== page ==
CHICAGO — Bulls coach Billy Donovan wasn’t sure when or even if Lonzo Ball will play again for Chicago, with the point guard set to have yet another surgery on his troublesome left knee.
Donovan said Ball will likely undergo a cartilage transplant early next week, though he wasn’t sure which day, and is in for “a long rehab.”
ESPN’s Adrian Wojnarowski reported Thursday that concerns persist about Ball’s eventual ability to resume his career and that the latest procedure could cost him most — if not all — of the 2023-24 season.
“For me to say, ‘I have no hope that he’s ever going to play here again’ or ‘yeah, he’s definitely going to be back,’ I just don’t know,” Donovan said Friday.
One thing that gives Donovan optimism is Ball’s work ethic and attitude.
“Even though he comes in, he’s around the team for a period of time, there is a lot of time that he’s away from everybody,” Donovan said. “Just having to come to grips of not playing is really, really hard, I think, probably for him to absorb. But he handles himself incredibly well. He’s so consistent all the time with his spirit and disposition and what he’s tried to do every step of the way to get back.”
The surgery will be the third on the knee in 14 months for Ball, who also had it scoped in 2018 when he was with the Los Angeles Lakers. The Bulls ruled him out for the season in February.
“The fact that the game’s been taken away from him and he can’t play, you just feel terrible for him because he loves the game, he loves playing,” Donovan said. “You see everything he has done since this happened to try to get himself back on the court, and you always want to see a guy get rewarded by putting in the work that he’s put in to get back.”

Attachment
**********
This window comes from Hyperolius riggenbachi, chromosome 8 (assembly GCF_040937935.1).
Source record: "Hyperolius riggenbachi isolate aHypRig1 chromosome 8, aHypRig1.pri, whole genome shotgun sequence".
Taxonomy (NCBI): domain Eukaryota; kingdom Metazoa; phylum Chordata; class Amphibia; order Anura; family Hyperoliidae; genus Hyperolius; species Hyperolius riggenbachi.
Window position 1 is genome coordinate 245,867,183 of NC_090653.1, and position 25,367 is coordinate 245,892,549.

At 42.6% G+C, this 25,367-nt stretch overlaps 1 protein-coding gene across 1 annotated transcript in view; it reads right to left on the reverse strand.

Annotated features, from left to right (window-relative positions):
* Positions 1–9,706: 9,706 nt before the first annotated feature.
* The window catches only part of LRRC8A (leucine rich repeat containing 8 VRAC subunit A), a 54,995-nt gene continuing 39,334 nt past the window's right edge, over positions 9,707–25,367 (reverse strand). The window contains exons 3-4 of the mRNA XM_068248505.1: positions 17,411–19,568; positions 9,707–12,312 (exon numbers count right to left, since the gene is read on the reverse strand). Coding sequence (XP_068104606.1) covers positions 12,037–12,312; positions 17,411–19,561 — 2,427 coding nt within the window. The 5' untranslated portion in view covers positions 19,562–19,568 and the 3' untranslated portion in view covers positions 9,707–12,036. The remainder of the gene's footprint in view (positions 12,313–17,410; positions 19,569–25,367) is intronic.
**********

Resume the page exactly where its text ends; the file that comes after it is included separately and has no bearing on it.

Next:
Ball hasn’t played since a loss to Golden State on Jan. 14, 2022. He had surgery for a torn meniscus a few weeks later that was expected to keep him out six to eight weeks, but he experienced setbacks when he tried to ramp up basketball activities.
The Bulls had him rest for 10 days at one point, hoping it would resolve the issue and allow him to return. But he felt pain again when he started preparing to play.
Ball was still unable to run at full speed or even walk up stairs without experiencing discomfort when he had another operation in late September. He said at the time he expected to play this season.
Ball has been able to do some on-court work. He posted a video on Instagram in January of him dunking. But it became more and more clear that a return to play probably wouldn’t happen.
Ball averaged 13 points and 5.1 assists while shooting 42.3% on 3-pointers over 35 games last season, his first in Chicago. He helped set up stars Zach LaVine and DeMar DeRozan and gave the Bulls an elite perimeter defender.
Information from The Associated Press was used in this report.